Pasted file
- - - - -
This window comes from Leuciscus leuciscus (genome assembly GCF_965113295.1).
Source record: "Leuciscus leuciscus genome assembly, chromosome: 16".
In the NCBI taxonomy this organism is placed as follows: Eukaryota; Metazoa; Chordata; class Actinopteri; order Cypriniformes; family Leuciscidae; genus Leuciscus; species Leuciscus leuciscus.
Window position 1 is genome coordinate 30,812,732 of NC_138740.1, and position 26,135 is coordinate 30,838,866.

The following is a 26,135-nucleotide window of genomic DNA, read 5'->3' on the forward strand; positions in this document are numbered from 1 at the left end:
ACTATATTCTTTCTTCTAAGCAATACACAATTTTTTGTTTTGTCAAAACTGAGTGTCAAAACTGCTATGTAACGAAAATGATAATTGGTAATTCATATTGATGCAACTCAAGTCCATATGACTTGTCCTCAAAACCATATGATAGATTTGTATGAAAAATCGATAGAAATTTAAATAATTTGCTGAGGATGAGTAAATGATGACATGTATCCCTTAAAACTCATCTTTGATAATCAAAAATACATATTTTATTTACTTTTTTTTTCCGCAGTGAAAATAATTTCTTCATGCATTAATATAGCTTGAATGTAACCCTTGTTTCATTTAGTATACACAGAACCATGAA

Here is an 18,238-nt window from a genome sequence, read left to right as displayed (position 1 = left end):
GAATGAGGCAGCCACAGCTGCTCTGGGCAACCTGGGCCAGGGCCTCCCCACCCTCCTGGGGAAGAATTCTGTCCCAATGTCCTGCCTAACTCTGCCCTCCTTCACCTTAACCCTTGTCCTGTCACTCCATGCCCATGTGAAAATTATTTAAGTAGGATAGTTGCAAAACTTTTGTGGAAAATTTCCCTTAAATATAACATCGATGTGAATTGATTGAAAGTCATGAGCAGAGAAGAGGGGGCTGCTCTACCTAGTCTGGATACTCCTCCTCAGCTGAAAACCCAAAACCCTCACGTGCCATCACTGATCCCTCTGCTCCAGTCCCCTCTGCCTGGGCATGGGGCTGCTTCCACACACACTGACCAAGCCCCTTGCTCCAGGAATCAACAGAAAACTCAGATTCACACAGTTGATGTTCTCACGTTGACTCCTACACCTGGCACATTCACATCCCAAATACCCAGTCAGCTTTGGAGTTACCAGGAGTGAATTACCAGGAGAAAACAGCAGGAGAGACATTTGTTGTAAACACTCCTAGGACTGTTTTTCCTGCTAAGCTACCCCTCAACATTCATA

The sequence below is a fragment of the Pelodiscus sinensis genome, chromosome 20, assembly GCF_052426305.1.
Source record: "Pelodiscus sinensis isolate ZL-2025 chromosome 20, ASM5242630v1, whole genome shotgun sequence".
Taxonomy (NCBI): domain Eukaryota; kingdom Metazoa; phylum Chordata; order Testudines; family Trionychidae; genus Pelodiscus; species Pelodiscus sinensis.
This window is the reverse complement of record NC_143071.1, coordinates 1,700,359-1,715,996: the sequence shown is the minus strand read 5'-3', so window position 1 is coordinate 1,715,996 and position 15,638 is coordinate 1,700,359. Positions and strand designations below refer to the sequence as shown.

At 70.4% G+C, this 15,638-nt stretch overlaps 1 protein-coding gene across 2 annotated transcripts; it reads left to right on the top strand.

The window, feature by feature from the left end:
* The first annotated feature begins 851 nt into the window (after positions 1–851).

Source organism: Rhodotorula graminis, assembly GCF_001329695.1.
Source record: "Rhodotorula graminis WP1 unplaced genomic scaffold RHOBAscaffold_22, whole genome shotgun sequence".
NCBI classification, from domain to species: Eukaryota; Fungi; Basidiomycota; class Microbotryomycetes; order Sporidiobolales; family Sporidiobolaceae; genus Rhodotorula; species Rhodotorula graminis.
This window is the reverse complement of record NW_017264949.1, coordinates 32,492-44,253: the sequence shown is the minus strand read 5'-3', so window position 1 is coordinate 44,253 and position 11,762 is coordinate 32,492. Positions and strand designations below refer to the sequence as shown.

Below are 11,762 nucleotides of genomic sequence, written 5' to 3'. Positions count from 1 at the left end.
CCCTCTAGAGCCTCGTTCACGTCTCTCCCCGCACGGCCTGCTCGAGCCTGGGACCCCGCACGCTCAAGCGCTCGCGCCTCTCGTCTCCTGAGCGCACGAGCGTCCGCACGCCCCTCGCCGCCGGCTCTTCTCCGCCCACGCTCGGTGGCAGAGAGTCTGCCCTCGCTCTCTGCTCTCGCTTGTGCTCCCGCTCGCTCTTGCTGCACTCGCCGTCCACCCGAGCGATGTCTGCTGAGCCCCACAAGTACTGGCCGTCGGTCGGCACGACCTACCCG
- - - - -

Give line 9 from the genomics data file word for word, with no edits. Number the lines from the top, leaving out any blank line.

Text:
The sequence below is a fragment of the Pelodiscus sinensis genome, chromosome 20, assembly GCF_052426305.1.